Surrogate Motherhood:

Using a surrogate mother — surrogacy — is still somewhat controversial. But it is one more option people have for having a baby through new reproductive technologies.

What Is a Surrogate?

There are two kinds of surrogate mothers.

Traditional surrogates. Artificial insemination first made surrogacypossible. A traditional surrogate is a woman who isartificially inseminated with the father’s sperm. She then carries the baby and delivers it for the parents to raise. A traditional surrogate is thebaby’s biological mother. That’s because it was her egg that was fertilized by the father’s sperm. Donor sperm can also be used for a traditional surrogacy.

Gestational surrogates. In vitro fertilization (IVF) now makes it possible to harvest eggs from the mother, fertilize them with sperm from the father, and place the embryo into the uterus of a gestational surrogate. The surrogate then carries the baby until birth. A gestational surrogate has no genetic ties to the child. That’s because it wasn’t her egg that was used. A gestational surrogate is called the “birth mother.” The biological mother, though, is still the woman whose egg was fertilized.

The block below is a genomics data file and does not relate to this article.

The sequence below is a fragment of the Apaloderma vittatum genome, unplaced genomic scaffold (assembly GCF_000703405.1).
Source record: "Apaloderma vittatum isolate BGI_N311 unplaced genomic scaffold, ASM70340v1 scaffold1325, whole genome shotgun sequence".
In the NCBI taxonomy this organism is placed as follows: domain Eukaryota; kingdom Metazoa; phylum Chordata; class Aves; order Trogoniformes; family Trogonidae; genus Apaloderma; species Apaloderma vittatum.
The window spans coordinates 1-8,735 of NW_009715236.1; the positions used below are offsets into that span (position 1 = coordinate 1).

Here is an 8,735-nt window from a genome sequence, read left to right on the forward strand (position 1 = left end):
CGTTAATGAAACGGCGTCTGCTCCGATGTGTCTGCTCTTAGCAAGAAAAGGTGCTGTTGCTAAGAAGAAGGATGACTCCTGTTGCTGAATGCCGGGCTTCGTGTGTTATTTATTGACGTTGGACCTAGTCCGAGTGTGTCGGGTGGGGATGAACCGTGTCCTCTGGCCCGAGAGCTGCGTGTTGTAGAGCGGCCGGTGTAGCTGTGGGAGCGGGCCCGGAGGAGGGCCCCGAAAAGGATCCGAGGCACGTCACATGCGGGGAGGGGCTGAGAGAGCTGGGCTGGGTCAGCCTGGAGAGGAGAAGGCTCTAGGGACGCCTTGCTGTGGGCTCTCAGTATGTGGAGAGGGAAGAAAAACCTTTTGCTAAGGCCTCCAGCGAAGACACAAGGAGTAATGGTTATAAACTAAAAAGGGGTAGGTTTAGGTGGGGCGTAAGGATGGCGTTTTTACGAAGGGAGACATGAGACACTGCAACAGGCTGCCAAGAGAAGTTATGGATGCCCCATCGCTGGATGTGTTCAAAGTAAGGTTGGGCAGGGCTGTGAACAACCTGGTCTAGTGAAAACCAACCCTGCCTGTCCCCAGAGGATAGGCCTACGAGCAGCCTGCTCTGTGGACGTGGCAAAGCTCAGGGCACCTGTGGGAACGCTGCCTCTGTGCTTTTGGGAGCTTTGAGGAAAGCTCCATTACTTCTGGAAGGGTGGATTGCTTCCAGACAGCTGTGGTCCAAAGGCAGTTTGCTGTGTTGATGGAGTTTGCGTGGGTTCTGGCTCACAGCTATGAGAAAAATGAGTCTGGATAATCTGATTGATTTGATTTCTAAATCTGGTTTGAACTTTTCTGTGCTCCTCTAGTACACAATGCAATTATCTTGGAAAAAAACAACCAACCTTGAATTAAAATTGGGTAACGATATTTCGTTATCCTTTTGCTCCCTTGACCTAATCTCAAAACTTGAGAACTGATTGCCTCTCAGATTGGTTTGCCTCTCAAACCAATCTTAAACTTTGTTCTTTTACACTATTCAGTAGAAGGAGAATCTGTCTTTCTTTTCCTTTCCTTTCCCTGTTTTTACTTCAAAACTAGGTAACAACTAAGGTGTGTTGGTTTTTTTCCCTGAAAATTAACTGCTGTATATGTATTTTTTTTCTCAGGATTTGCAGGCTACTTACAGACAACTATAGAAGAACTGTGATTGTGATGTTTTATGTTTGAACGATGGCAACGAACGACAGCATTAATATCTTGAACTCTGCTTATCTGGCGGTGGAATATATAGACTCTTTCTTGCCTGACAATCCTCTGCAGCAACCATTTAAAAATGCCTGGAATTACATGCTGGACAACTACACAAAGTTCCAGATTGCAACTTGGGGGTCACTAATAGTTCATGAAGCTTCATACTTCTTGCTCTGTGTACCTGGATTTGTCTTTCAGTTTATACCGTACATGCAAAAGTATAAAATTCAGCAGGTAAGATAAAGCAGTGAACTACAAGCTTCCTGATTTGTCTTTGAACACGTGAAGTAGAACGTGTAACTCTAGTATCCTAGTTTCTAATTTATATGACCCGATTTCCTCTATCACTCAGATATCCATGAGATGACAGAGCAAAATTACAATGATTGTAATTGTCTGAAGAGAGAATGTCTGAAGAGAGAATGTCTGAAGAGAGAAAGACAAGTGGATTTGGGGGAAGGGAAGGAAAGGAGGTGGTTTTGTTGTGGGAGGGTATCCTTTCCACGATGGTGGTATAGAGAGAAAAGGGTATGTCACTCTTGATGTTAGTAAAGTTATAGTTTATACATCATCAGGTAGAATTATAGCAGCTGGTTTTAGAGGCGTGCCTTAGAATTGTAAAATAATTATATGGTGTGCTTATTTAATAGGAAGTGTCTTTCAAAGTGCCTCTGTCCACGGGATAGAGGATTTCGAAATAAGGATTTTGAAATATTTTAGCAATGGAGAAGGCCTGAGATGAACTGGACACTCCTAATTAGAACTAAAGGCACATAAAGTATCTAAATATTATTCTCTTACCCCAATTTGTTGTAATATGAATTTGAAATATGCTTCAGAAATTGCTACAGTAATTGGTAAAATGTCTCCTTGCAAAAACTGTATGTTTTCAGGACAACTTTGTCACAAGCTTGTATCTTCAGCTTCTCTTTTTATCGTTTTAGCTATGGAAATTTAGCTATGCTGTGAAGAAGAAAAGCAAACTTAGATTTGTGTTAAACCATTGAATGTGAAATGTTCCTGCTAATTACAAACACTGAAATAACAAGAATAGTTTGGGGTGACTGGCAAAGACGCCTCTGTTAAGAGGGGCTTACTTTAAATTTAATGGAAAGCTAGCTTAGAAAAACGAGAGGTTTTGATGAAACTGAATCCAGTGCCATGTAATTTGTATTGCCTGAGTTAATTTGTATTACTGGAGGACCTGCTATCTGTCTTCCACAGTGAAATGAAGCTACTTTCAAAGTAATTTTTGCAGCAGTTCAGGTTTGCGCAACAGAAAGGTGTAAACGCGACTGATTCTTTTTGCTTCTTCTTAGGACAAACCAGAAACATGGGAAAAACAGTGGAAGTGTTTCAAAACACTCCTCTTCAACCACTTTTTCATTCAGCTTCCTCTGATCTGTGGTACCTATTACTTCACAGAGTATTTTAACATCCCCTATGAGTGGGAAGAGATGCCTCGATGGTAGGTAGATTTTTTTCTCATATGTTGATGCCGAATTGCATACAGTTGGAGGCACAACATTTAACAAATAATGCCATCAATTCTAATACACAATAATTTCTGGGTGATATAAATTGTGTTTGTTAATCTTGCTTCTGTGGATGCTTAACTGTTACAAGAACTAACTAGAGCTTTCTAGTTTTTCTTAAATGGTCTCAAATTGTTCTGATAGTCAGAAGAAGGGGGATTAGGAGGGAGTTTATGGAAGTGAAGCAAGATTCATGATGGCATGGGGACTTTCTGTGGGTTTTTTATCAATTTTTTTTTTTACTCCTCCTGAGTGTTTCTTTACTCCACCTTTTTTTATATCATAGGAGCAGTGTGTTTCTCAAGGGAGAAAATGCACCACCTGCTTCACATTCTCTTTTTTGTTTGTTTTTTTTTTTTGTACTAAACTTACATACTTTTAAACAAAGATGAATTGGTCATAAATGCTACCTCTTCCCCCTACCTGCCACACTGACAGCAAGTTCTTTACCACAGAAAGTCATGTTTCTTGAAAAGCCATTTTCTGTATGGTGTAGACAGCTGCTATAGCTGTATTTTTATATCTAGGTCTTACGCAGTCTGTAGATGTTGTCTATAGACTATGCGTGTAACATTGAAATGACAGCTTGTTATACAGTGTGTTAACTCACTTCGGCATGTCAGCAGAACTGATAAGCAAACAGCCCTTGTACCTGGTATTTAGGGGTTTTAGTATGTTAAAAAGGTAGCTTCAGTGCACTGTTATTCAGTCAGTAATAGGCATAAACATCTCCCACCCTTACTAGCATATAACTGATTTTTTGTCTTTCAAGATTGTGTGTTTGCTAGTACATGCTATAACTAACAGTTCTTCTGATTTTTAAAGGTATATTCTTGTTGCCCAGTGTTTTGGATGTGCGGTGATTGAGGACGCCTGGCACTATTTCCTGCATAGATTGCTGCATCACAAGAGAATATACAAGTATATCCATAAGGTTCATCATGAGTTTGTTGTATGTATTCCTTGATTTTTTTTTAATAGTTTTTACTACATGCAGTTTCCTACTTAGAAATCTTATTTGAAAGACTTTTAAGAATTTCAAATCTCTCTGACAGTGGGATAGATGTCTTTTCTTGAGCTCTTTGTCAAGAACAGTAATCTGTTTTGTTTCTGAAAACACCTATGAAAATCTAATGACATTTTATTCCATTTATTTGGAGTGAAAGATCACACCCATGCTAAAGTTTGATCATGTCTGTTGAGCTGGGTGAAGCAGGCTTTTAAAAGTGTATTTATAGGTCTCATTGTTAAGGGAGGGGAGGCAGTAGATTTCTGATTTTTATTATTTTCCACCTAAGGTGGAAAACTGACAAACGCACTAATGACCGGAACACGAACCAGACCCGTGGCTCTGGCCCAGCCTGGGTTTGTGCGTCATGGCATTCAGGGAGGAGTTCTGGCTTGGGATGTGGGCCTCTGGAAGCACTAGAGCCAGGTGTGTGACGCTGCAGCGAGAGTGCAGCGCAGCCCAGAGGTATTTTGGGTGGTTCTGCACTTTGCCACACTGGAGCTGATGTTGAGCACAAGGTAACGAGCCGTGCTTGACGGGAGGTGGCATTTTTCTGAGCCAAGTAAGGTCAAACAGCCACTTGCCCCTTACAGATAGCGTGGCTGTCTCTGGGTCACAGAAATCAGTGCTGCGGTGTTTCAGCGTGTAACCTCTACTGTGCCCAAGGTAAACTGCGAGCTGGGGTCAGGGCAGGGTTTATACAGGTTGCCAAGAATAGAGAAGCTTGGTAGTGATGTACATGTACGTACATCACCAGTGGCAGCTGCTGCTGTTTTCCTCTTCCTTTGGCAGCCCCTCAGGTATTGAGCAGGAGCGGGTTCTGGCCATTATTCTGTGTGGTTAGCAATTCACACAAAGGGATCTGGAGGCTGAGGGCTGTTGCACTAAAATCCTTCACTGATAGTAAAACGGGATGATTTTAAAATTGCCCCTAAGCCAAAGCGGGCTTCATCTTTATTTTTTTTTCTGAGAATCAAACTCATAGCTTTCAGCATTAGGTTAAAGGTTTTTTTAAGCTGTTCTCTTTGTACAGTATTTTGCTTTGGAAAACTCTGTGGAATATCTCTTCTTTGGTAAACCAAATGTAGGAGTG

Who Uses Surrogates?

A woman might decide to use a surrogate for several reasons:

  • She may have medical problems with her uterus.
  • She may have had a hysterectomy that removed her uterus.
  • There may be conditions that make pregnancy impossible or medically risky, such as severe heart disease.

Other women choose surrogacy after trying unsuccessfully to get pregnant with a variety of assisted-reproduction techniques (ART), such as IVF.

Finding a Surrogate

There are several ways to find a surrogate mother:

Friends or family. Some people ask a friend or relative to be a surrogate for them. Doing so is somewhat controversial. But given the high cost of surrogacy and the complex legal issues it raises about parental rights, a tried-and-tested family relationship can be simpler to manage.

A surrogacy agency. Most people turn to a surrogate agency to arrange a gestational surrogate. The agencies act as go-betweens. An agency helps would-be parents find a suitable surrogate, makes arrangements, and collects any fees passed between parents and the surrogate, such as reimbursement for her medical expenses.